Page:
I’m going to pretty heavily caveat this list because I think that different skills are required for recruiters to be successful in different markets. Its also quite common for recruiters to specialise in either permanent positions or contract positions, and most recruiters will tell you that there is a big difference between the types of personality that do well in one compared to the other. Furthermore I’d say it takes a different set of skills to be successful in a growing market (eg 2003 – 2007) versus a bad a market (2010 to now).
However I think as a general rule of thumb I would look for the following factors in a recruiter I was considering working with.
A good recruiter should:
- be a specialist in something (development for financial markets for instance or high frequency trading for instance)
- display a knowledge for what is going on in their market (who is currently hiring, what companies are good to work for, what sort of salaries are being offered at the moment)
- be sincere. You’ve got to be able to trust this person
- be able to give straight answers to direct questions. Try asking a few, see what happens.
- be happy to tell you about what sort of clients they work with
- have thought about why you might be interested in the job they are calling to tell you about and have a broad understanding of what the job is and why the company are looking for to fill it
- sound like they enjoy their job, or at least like their job. Surprisingly recruiters who are unhappy with their jobs are not going to do a very good job at representing you
- be reasonably attentive / a good communicator. How long does it take to get back to you answer phone message or email? Another way of putting this is what signs are they giving to show you that you are being treated like a priority
- be accessible. Calling on a withheld number every time and never being there when you call (no-one is that busy) is bad sign, but then you knew that already
- push back on you sometimes and tell you when you are being unrealistic about what you can expect to find. If a recruiter is a push over with you – just imagine what they will be like with their client when it comes to negotiating your financial package!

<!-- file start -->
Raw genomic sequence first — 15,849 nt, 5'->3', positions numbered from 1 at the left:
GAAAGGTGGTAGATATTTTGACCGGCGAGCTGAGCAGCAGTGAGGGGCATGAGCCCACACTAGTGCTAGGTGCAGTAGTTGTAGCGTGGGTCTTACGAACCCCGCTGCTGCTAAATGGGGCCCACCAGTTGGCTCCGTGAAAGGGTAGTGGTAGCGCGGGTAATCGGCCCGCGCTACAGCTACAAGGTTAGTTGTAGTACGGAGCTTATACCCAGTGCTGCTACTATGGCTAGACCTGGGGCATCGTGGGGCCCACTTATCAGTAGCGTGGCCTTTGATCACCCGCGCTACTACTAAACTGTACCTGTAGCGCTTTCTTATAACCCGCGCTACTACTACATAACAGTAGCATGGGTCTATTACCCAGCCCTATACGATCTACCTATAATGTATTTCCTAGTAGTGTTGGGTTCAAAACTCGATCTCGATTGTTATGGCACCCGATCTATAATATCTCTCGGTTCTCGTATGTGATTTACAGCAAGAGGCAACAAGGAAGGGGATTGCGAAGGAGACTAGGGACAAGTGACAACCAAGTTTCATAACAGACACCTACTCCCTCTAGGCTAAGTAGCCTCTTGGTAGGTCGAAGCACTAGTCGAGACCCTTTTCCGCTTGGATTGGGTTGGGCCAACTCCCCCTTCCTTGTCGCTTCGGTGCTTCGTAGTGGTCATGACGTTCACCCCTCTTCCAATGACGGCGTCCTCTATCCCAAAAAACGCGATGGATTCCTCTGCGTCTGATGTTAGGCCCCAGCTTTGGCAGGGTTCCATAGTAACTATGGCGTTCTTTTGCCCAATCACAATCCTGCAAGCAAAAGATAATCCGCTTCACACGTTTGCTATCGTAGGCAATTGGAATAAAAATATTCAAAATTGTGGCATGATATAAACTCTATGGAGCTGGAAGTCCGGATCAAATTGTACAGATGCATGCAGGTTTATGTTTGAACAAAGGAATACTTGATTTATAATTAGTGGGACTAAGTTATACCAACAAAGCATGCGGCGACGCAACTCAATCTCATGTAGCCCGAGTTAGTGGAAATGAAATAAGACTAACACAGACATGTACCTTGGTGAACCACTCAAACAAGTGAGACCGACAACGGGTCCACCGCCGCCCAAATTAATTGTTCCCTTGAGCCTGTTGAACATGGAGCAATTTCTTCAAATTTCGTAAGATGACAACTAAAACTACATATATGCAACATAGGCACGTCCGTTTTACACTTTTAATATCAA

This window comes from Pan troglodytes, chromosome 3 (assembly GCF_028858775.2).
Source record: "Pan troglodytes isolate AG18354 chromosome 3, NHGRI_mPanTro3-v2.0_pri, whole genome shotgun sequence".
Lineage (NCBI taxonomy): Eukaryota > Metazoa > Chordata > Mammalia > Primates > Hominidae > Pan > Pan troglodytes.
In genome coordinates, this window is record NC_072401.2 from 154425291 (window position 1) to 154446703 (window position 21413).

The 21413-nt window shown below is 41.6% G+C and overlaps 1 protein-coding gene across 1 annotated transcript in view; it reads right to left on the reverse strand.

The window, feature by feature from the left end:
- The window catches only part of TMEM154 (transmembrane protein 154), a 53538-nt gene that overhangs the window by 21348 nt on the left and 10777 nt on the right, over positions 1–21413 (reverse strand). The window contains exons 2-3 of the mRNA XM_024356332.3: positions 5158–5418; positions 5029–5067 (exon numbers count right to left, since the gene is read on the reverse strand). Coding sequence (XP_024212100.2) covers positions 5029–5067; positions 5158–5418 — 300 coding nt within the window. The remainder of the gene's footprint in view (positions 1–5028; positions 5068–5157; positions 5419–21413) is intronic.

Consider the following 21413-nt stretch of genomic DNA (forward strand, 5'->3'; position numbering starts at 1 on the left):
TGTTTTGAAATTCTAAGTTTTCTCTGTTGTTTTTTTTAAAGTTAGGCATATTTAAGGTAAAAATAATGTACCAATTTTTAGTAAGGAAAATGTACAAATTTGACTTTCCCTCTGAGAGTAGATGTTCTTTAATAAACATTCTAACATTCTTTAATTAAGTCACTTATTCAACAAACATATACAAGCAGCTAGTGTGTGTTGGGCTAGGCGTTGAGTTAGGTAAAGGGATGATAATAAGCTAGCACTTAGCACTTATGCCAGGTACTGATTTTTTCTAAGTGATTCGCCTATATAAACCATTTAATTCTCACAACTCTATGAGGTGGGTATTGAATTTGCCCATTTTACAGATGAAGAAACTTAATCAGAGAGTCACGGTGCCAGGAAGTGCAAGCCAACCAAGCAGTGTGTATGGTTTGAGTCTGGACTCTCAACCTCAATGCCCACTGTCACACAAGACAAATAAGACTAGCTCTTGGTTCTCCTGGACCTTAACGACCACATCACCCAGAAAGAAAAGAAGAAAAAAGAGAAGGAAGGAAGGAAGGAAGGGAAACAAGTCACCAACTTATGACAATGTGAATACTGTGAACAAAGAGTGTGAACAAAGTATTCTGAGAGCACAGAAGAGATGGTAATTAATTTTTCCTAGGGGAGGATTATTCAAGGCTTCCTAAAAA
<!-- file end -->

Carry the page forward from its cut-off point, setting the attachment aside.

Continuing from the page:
- make sure you feel well prepared for an interview they secure for you and have done some investigation to make sure you are preparing for the right things
- take an interest in meeting you in person.
- be professional in the way they work with you. I mean like acting in the sort of way that means you might actually want to work with them again in the future
- question you about the extent of your Java / technical skills and show some kind of understanding of what programming in a professional SDLC is all about.
To this I would add:
- I don’t think choosing to work with a junior consultant is by any means a bad choice. If you have been contacted by a junior consultant I would suggest you think about whether you feel you can trust them and what clients their company works with. Junior consultants can be much better in some areas than more experienced consultants (enthusiasm, drive, accessibility and honesty about what is actually going on during the recruitment process for example). On the other hand there is likely to be another, more senior recruiter acting as a conduit between you and the client, so you might not get everything first hand. Its also worth bearing in mind that the more experienced a consultant is, the more they will know how to effectively handle unexpected situations.